Media in the Age of Trump

Media in the Age of Trump

    Donald Trump is a creature created in the laboratories of media and reality TV. It is the media’s irresponsibility and criminal negligence that allowed him to rise to where he is now. But what could they do? He was ratings gold. They were there every time he opened his mouth. He probably got around $2 billion of free coverage because, as CBS’s CEO Les Moonves said, “He may be bad for the country, but he’s damn good for CBS.” Now, though, they are “the opposition party.” That’s gratitude for you. It isn’t as though Trump turned on them as soon as he’d won the election. He just turned the heat up.
    You may recall that over a year ago (Feb. 26, 2016) he said if he won, he’d “open up the libel laws so when they write purposely negative and horrible and false articles, we can sue them and win lots of money.” His position is curious overall; on the one hand media attention (or any other kind) is like crack to him, but at the same time he must delegitimize them in order to peddle his particular brand of snake oil. Two days after the election he came out firing on Twitter: “Just had a very open & successful presidential election. Now professional protesters, incited by the media, are protesting. Very unfair!” People are always being “unfair” to him.
    On Nov. 21st he summoned to his tower top executives and anchors of cable and network TV, then berated them for twenty minutes. It was stunning and unexpected. They thought they were there to discuss media access to the White House. Trump singled out CNN’s CEO Jeff Zucker: “I hate your network, everyone at CNN is a liar and you should be ashamed.” He went on to everyone else: “We’re in a room of liars, the deceitful and dishonest media who got it all wrong.” The next day was a scheduled meeting with the (“failing”) New York Times that got canceled, then rescheduled, after he blamed the paper for the confusion. The following day Trump called the Times “a great, great American jewel.” This is classic abuser behavior. You beat on the victim, beat on them, then when you compliment them they’re so happy. They want more compliments and less beatings, so they become compliant. It’s a form of Stockholm Syndrome.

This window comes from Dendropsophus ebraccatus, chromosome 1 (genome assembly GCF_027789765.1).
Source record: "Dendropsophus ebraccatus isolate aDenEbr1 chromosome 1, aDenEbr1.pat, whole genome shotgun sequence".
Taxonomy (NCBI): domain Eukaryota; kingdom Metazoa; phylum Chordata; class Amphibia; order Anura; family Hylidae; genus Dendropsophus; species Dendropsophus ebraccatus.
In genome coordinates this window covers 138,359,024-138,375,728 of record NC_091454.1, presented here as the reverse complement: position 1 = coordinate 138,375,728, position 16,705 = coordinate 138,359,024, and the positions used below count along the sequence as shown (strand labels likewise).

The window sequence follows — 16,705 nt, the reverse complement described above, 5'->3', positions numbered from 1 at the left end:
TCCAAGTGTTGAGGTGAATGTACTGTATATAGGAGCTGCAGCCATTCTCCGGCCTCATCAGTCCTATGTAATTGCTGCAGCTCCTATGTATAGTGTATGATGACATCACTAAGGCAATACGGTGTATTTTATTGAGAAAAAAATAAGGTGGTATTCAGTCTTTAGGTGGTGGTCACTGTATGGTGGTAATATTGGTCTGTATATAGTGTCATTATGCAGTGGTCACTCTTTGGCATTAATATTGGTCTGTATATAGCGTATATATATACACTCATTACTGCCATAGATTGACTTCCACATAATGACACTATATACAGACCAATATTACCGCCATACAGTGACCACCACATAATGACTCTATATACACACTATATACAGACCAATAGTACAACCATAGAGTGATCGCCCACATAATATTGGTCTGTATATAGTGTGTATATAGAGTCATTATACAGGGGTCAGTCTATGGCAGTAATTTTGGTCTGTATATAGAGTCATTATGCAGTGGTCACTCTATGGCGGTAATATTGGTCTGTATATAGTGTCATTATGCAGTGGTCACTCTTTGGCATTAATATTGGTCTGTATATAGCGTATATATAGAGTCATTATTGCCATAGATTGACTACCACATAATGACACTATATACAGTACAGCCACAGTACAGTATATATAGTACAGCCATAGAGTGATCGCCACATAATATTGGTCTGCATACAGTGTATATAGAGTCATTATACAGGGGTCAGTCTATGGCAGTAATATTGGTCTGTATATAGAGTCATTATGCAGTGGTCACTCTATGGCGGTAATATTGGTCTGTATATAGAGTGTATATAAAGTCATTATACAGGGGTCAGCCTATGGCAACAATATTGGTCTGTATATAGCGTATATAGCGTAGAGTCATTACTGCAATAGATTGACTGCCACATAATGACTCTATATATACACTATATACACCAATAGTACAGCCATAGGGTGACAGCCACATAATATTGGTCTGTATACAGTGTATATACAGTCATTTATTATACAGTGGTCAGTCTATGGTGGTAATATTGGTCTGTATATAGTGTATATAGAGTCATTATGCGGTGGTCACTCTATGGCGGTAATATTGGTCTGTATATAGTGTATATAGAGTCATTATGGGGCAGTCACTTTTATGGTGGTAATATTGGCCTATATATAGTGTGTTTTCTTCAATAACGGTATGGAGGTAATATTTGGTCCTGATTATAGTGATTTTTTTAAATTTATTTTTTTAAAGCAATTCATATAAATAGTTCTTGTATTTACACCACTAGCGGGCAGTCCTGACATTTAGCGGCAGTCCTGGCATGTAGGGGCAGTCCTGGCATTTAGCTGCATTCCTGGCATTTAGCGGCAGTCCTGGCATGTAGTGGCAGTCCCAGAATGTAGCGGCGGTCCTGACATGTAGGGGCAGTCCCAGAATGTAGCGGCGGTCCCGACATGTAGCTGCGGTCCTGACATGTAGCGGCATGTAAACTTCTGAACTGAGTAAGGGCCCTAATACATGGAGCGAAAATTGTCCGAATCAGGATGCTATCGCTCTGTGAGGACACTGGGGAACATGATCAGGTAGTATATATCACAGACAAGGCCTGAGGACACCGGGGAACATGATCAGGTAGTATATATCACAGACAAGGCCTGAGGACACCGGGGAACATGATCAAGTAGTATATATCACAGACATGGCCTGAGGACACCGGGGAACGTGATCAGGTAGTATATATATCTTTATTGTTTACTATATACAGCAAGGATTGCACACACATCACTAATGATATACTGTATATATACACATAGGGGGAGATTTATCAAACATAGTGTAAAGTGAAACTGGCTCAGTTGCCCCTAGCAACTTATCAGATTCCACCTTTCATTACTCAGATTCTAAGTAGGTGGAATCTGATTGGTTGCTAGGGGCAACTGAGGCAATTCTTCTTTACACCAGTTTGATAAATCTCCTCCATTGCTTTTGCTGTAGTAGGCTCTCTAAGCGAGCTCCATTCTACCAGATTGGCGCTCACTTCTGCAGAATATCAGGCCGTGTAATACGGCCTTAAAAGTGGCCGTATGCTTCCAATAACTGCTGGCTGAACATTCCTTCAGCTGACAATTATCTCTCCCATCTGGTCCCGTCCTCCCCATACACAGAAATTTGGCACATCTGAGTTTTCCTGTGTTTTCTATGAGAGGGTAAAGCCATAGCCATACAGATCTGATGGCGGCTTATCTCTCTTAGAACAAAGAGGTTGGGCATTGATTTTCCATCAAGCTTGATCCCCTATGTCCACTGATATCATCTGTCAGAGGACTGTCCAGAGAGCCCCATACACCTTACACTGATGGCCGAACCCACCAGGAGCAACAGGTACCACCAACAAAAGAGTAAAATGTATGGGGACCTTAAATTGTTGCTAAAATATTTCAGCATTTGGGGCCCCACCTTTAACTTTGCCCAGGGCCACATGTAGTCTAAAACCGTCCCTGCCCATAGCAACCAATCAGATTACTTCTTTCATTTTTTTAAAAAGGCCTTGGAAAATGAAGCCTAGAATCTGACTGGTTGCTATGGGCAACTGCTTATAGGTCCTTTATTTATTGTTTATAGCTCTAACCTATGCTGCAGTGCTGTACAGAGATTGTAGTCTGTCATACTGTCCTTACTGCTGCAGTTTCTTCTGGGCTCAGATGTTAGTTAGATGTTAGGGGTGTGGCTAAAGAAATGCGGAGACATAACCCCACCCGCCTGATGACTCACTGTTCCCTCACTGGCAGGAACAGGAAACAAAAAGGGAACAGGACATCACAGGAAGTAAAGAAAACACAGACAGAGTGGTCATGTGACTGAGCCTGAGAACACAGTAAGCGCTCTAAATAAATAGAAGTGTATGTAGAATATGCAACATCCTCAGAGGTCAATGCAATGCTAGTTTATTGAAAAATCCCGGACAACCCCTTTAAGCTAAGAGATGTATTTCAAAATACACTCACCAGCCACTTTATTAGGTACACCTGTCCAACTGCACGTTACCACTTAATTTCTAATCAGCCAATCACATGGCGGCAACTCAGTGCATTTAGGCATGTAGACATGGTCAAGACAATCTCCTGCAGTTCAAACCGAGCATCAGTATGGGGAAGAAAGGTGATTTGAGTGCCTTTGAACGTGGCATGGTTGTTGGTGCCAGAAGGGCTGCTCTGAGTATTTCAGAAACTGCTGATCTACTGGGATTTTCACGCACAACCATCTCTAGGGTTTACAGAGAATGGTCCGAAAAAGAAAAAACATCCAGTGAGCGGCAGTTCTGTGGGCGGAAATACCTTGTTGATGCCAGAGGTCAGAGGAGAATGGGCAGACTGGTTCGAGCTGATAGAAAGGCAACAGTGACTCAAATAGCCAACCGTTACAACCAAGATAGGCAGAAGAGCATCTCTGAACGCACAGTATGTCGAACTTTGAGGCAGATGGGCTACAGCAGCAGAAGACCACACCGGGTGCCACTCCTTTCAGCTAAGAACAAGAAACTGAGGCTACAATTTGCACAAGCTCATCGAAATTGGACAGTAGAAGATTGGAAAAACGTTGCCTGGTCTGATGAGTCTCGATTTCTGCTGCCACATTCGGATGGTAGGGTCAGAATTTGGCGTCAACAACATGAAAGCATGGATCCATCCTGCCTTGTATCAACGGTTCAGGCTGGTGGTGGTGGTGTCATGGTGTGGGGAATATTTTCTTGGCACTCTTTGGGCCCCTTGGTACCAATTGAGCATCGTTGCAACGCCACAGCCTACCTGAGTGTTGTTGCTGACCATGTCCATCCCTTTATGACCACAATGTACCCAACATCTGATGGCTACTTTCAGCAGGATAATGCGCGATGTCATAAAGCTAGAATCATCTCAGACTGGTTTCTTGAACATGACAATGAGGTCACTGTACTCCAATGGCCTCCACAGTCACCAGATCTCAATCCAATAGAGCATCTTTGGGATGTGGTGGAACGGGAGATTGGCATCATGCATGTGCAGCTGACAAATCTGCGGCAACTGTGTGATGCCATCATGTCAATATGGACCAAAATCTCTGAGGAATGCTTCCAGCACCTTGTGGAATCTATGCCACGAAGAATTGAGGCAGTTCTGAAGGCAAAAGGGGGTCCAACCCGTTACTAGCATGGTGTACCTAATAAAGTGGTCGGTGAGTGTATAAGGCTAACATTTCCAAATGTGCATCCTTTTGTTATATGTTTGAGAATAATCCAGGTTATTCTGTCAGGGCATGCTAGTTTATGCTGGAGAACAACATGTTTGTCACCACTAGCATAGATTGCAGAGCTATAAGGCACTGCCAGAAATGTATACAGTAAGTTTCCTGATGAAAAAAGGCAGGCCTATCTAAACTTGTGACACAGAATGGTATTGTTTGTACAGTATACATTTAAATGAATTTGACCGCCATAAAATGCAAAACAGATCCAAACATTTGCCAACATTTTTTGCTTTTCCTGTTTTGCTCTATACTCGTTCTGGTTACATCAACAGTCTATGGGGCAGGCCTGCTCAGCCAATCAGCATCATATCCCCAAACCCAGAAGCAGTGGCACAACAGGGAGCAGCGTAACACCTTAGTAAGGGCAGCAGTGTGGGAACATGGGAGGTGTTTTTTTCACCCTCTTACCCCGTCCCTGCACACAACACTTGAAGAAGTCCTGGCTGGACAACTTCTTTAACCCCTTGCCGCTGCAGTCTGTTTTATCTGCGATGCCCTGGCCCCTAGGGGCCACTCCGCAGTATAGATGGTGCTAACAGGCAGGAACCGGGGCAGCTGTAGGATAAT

Enmity towards the press is certainly nothing new, even here; Nixon called the press the enemy. It’s on page one of any dictator’s playbook. Napoleon Bonaparte said “Four hostile newspapers are more to be feared than a thousand bayonets.” Autocrats can’t stand the press, which is why it’s the only profession singled out for protection by the Constitution. It’s the media’s job to be adversarial, which often means simply telling the truth. Trump constantly refers to them as dishonest, lazy, scum, losers, and dummies. Lately, he’s using the meme of “fake news” for anything he doesn’t agree with. As near as I can figure, it’s a three step process. In step one he says something outrageous, in step two the press reports it, and in step three he plays the victim card, accusing them of lying, by quoting what he just said. The result is an increasing distrust of the media, exactly what Trump wants. There are even strong indications that Trump’s advisers are leaking false stories, so that when the media reports them he can reaffirm his fake news narrative.